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The voice of soothing calm.

The 7-10 Split

Prices were just “released” for the Microsoft Surface tablet. Many are claiming the low-end price is too high to penetrate the established tablet market. I think these people ignore several things.

First, they are targeting different user profiles. Traditionally, tablets support a consumption-oriented type of computing. Reading books, watching movies, browsing the web, casual gaming. You don’t pull out your tablet and start composing the great American novel/application on that virtual keyboard. Beyond tweets and text messages, it’s severely inconvenient. Although Apple jumpstarted the tablet industry with a 10″ 4:3 aspect ratio device, we’ve seen strong demand for smaller, cheaper, widescreen devices. This 7″ tablet demand reflects their ability to meet the need for consumption-oriented devices. In fact, we now see (or accept rumors) that Apple will join the smaller tablet market, strongly supporting the idea that the screensize and price form a market niche/sweetspot.

Based on this, I contend that the 7″ tablet market will significantly splinter from the 10″ market over the next year. The second factor comes from the significantly greater capabilities of Microsoft’s 10″ Surface tablet. Specifically, the Surface will be able to run a full-fledged OS, and can be paired with a dedicated physical touch keyboard (that probably lacks tactile/haptic feedback). Together, this supports creation-oriented computing, (word processing, spreadsheet… sheeting, graphics processing, even light programming) which has historically been the domain of the desktop and laptop markets. Professionals looking for a device that allows them to do light work on the train, while waiting for meetings to start, or at a coffee shop, and also read a book, watch a movie or play a game in bed, will find these large tablets to be very compelling. Moreover, their professional-sized pocketbooks can support this higher-priced market, where a student’s or homemaker’s wouldn’t. The 7″ tablets and 10″ tablets will effectively cater to separate market sweetspots, and the Surface tablet pricing appropriately anticipates this.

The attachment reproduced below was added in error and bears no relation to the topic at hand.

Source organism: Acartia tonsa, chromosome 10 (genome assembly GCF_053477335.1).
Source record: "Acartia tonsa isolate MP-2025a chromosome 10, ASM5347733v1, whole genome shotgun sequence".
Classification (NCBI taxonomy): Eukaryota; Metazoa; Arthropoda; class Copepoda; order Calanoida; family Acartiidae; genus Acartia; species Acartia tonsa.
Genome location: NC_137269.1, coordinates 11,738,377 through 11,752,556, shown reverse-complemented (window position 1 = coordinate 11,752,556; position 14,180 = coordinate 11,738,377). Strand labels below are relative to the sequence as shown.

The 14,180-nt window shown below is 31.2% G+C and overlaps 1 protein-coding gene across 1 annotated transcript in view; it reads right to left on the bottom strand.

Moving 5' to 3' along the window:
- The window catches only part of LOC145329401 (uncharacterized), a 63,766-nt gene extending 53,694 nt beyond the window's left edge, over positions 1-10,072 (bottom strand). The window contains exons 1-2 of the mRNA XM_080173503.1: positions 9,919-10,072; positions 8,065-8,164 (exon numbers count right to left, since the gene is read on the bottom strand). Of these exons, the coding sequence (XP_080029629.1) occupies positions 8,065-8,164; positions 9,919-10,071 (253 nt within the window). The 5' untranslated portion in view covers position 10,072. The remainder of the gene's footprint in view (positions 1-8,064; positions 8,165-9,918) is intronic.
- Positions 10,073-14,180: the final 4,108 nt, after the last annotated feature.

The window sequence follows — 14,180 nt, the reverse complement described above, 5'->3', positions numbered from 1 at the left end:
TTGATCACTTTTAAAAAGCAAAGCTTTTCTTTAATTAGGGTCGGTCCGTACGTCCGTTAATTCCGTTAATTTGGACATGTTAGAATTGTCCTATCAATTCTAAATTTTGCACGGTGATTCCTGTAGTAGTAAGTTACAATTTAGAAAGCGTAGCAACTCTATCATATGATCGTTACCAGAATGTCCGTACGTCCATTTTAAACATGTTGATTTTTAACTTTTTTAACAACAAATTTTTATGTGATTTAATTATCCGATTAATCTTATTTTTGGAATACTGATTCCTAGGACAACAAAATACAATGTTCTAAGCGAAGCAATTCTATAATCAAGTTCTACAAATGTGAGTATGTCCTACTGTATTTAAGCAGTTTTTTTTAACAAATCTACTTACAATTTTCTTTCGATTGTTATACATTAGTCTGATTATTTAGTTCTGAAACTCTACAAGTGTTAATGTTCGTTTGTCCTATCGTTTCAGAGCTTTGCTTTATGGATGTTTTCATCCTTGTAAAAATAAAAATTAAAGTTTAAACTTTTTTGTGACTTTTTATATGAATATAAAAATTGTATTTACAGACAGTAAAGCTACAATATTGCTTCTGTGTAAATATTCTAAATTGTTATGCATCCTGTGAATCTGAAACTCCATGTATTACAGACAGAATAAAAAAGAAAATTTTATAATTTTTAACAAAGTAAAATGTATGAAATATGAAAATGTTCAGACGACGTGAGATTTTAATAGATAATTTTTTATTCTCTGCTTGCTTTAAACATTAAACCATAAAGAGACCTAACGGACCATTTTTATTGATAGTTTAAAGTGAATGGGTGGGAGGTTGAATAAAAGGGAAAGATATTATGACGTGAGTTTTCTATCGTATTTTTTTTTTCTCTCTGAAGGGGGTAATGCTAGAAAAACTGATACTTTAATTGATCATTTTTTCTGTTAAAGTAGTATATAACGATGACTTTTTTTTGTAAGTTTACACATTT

This wouldn’t infringe on the ultaportable laptop market. Those devices are pricier and designed for heavy computing, with no intention of providing a consumption-oriented experience. Also, I believe this market fragmentation will fare better than that of the netbook years ago, which were too low-powered (and ridiculously artificially limited) to sustain its market. It really depends on how well these new devices can support the creative needs of professionals. If it can run a decent text editor, msbuild my smaller projects, and decently host them locally in IIS Express, I’d be all over it. …Well, if I weren’t so fully committed to bootstrapping my startup right now, that is.

Update: So those prices ($499 starting) were in fact for the Surface RT, the version that will run only a stripped down consumption-oriented version of Windows 8. If the machine can run (or be “coerced” into running) the development tools I mentioned above, I would be enticed. However, at this price point, I think the audience is much smaller. The device will run a specialized version of the Office applications, but without the more general capabilities afforded by the full-fledged OS, it might not appeal to a critical mass to sustain itself in the marketplace. Starting price for Surface Pro be more than $250 above the starting price for Surface RT. That feels to me like the edge of the sweet spot for a creation-oriented 10″ tablet.

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